Frank Foley who was born in 1884, worked for the Foreign Office and became Head of the British Passport Control Office in Germany. Foley was in fact Britain’s most senior spy in Berlin. During his time in Berlin, Foley is known to have saved an estimated 10,000 German Jews. This remarkable man also visited internment camps to get Jewish people out, hide them in his home, and helped forge passports.
Eyewitnesses recall Mr. Foley as an unassuming hero – a small, slightly overweight man with round glasses. However, Foley was in fact Britain’s most senior spy in Berlin.
During his time in Berlin, Foley is known to have saved an estimated 10,000 German Jews after Hitler and the Nazi Party came to power in Germany in 1933. He used his role in the Passport Office as a cover for his real job as an Intelligence Officer working for the British Secret Intelligence Service (SIS), later called MI6. This made his efforts on behalf of the Jews even more dangerous. Foley first moved to work in Berlin in 1920. He was therefore able to observe and report back on the political and social changes that took place in Germany as a result of the rise to power of Hitler and the Nazi Party. Foley was also able to see the impact of the many anti-semitic measures introduced by the Nazis and the effect these had on the every day lives of Jews. If he had been arrested, Foley would have had no diplomatic immunity as he was working as a spy, but for years he ignored many Nazi laws and helped Jews leave the country. He made no money from his rescue efforts but risked his own life to save so many others. He also did not seek recognition or praise for his acts of rescue. Foley broke many Nazi laws, for example he entered concentration camps such as Sachsenhausen and presented visas to the camp authorities so that Jews could be freed to travel. Foley also hid Jews in his home and used his secret service skills to help them obtain false papers, forged passports and visas. By issuing these visas, Foley was also breaking British laws.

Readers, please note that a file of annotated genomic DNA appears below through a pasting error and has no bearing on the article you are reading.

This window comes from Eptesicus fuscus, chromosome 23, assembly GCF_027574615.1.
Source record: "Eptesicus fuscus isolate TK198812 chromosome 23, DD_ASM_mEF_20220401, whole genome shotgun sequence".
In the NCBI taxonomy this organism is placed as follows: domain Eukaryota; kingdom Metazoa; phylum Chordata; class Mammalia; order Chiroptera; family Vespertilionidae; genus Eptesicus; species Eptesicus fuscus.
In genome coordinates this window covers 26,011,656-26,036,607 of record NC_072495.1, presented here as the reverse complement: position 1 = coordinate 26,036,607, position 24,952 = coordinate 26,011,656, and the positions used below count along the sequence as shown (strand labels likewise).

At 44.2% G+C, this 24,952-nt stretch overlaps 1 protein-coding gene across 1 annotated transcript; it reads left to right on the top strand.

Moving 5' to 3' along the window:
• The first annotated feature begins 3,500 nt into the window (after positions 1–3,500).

During his lifetime, Foley received no recognition for his actions in the UK. However, in 1999, Foley’s actions resulted in his being recognised as ‘Righteous Amongst the Nations’ at Yad Vashem in Israel. On 24 November 2004, the 120th anniversary of Foley’s birth, a plaque was unveiled in his honour at the British Embassy in Berlin. Among those who travelled to Berlin to take part in a special ceremony was Elisheva Lernau, 91 at the time, who had been rescued by Foley.
‘His name is written on my heart… I owe my life to this man I never met, a man of humanity in a time of unparalleled inhumanity.’
In Highbridge, Somerset, a plaque has been placed on the house where Foley was born and in May 2005 a statue dedicated to him was also unveiled.